Hard Rain (Vin Cooper Series #3)

Hard Rain (Vin Cooper Series #3)

by David Rollins

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Overview

Twelve bones are missing.
 
When a U.S. colonel is found murdered in his Istanbul home, the grisliest detail is the one that links his murder to another that soon follows. To Special Agent Vin Cooper, it looks like there’s a serial killer at large in Turkey.
But looks can be deceiving.

Onetime lovers, now the uneasiest of partners, Vin Cooper and Special Agent Anna Masters follow a trail of clues from Istanbul to Iraq and beyond. The victims were not selected at random. What looked like ritual was rife with clues. As evidence of a conspiracy snakes up the chain of command, these two seasoned special agents must dodge bullets, defuse bombs, and avoid being buried alive in their desperate effort to short-circuit a plan for world domination more audacious than they could ever have imagined.

Product Details

ISBN-13: 9780553590029
Publisher: Random House Publishing Group
Publication date: 08/31/2010
Series: Vin Cooper Series , #3
Pages: 576
Sales rank: 657,913
Product dimensions: 7.16(w) x 11.08(h) x 1.21(d)

About the Author

David Rollins is the author of The Death Trust and A Knife Edge, both international bestsellers. A former advertising creative director, he lives in Sydney, Australia.

Read an Excerpt

One

They weren’t fooling anyone. The place was called the Hotel Charisma because it had none. I sat in the lobby and passed the time with a pencil, using it to reach down into the fiberglass cast on my left hand and scratch an itch on my wrist. The bellhop at the front door pored over a few curled brochures for a cheap local belly-dancing joint while he chain-smoked something that smelled like horse blanket. I wasn’t sure which one of us was more excited. I watched this spectacle as I waited for Special Agent Masters. She was upstairs, doing whatever she was doing—washing the flight out of her skin, I supposed. There was no hurry; even if he was important, the victim had been dead three days: He wouldn’t be drumming his fingers, impatient for us to get on with it.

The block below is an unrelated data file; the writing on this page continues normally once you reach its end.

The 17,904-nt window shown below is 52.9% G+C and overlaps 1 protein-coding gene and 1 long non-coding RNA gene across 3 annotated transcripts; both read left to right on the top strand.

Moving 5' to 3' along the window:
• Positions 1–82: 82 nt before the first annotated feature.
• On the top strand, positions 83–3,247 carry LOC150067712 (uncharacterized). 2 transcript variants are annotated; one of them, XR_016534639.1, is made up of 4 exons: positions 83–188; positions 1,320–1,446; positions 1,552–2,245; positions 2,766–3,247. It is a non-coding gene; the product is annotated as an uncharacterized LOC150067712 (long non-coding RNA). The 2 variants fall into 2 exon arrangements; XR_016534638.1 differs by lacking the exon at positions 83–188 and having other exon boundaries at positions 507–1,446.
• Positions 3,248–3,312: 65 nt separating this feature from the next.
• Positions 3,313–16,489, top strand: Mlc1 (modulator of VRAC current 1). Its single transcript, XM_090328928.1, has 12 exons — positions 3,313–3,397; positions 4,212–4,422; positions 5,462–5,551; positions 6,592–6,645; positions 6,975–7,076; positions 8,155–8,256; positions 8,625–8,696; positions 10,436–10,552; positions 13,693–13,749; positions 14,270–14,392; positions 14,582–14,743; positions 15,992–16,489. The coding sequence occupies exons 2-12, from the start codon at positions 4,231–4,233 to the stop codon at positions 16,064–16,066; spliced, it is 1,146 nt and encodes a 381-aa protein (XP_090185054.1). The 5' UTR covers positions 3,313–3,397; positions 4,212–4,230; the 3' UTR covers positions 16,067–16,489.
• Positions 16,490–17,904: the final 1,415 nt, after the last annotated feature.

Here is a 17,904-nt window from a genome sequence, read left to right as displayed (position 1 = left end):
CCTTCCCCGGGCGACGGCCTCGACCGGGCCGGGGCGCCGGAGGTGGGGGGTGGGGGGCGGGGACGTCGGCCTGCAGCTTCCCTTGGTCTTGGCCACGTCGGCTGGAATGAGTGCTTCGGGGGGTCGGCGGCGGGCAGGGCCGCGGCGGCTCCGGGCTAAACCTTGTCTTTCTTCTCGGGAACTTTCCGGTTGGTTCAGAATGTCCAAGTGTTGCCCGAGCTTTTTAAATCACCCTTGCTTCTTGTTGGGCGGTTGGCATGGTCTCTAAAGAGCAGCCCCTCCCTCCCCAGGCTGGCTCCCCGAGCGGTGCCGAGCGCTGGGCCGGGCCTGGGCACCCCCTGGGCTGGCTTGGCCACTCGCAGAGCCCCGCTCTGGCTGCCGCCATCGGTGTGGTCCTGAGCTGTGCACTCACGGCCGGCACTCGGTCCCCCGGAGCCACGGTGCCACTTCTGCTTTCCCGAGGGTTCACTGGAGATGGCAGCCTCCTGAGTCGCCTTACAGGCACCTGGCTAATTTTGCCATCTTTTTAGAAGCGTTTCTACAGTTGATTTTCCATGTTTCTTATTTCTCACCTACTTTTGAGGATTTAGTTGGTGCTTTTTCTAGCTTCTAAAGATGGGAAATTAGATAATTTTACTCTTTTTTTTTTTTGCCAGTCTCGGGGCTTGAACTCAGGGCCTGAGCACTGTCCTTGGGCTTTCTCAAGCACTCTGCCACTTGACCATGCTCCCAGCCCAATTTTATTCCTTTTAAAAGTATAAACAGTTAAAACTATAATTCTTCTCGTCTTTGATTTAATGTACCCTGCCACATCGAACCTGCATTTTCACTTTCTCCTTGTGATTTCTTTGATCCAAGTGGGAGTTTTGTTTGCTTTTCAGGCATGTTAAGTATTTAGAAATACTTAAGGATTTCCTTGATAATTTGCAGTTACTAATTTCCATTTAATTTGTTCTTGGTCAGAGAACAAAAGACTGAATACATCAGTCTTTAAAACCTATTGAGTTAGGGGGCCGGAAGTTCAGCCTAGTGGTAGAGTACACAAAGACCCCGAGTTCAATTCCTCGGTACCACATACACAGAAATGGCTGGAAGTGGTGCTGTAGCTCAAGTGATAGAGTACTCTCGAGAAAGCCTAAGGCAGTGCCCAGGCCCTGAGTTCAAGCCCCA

A guy wearing baggy MC Hammer pants, a waistcoat that would have been small on a ten-year-old, and a red hat the shape of an ice bucket wandered in off the street past the bellhop. He saw me and came over to sell me a glass of something out of a polished metal urn strapped to his back. He insisted. I resisted harder. Eventually he gave up and wandered off to pester a couple of tourists standing around outside with their snouts buried in a guidebook. I went back to scratching with the pencil and staring absently out the window at the parade of stragglers coming and going. It was a new day in Istanbul, and outside, things were starting to liven up.

While I waited, I recalled the victim’s particulars. His name was Colonel Emmet Portman, and he was six foot two, eyes of blue, and just a little too perfect to be true. Well, maybe not perfect. According to his medical records, Portman’s sperm count was down to a handful of stalwarts. Basically, the guy went to his grave shooting blanks. I was surprised to find that bit of information in his file. I wondered what interesting details my file might contain, but then I reminded myself that I didn’t have to wonder. I knew what was in there: several hand grenades that would ensure I retired as the Air Force’s oldest major, if I chose to stay on to the bitter end.

Where was I? Yeah, Colonel Portman, U.S. Air Attaché to Turkey, who now resembled a human being in kit form prior to assembly. The colonel was divorced and childless; his ex lived in Van Nuys. Aside from that, Portman was so perfect he could have stepped straight off the production line. He’d been third in his class at the Air Force Academy in ’79; he completed the Fighter Weapons School at Nellis Air Force Base in ’81; there was a stint in West Berlin during the height of the Cold War; he’d helped put together Reagan’s bombing raid into Libya in ’86; a conversion to A-10 Thunderbolts came next, just in time to bust Iraqi tanks in Gulf War I; then it was on to a posting to Lakenheath, England, where he commanded the 493rd Fighter Squadron—“the Grim Reapers.” The job of Air Attaché to Turkey followed. Along the way, he’d collected a number of medals including the Silver Star, the Legion of Merit, and the Distinguished Flying Cross: valor, achievement, and flying ability. No doubt about it, the colonel already had a gold star on his forehead. General’s stars on his epaulettes were just a matter of time. Only he got himself murdered, and pretty messily murdered, judging by the snapshots doing the rounds.

“Let’s go,” said Special Agent Anna Masters as she walked past. She was wearing a pair of faded jeans and a leather jacket, a New York Fire Department cap, and Ray-Ban Aviators. The Ray-Bans weren’t necessary—it was cloudy and the sun was a long way from clearing the buildings. Most likely, Masters just didn’t feel comfortable with eye contact. Eye contact with me, at least. I stood and followed her out onto the narrow hillside street.